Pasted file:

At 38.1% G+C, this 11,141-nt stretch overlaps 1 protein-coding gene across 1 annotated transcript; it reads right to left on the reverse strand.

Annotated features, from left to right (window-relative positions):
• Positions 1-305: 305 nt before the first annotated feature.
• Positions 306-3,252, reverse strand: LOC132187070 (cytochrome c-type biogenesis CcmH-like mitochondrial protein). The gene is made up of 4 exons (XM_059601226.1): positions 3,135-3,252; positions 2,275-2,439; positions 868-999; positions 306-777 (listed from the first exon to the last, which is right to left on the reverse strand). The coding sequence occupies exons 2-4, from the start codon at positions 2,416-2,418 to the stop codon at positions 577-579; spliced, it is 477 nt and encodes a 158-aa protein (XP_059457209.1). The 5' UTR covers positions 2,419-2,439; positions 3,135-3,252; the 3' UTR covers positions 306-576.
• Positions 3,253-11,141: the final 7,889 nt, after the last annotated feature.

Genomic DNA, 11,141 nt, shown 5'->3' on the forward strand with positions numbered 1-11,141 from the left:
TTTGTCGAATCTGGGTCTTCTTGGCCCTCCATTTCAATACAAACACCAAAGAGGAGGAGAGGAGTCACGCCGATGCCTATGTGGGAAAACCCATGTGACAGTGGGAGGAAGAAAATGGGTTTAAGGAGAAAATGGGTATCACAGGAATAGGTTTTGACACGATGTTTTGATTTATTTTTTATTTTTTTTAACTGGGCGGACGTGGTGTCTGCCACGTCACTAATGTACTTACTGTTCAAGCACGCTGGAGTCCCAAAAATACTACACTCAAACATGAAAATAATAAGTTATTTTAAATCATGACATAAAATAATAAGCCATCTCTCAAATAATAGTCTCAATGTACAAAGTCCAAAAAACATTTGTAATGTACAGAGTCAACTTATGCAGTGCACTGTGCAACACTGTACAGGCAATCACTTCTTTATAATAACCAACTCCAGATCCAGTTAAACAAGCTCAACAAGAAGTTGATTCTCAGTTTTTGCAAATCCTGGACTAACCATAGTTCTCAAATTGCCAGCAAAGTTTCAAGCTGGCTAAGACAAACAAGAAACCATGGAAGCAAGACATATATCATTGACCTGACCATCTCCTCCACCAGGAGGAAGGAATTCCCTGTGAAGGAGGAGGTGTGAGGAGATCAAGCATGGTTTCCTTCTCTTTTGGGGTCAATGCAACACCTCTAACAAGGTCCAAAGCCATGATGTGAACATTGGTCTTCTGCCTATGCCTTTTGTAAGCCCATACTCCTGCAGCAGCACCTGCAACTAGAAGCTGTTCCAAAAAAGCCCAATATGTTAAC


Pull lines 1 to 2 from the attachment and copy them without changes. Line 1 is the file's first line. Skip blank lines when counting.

At 38.1% G+C, this 11,141-nt stretch overlaps 1 protein-coding gene across 1 annotated transcript; it reads right to left on the reverse strand.

Annotated features, from left to right (window-relative positions):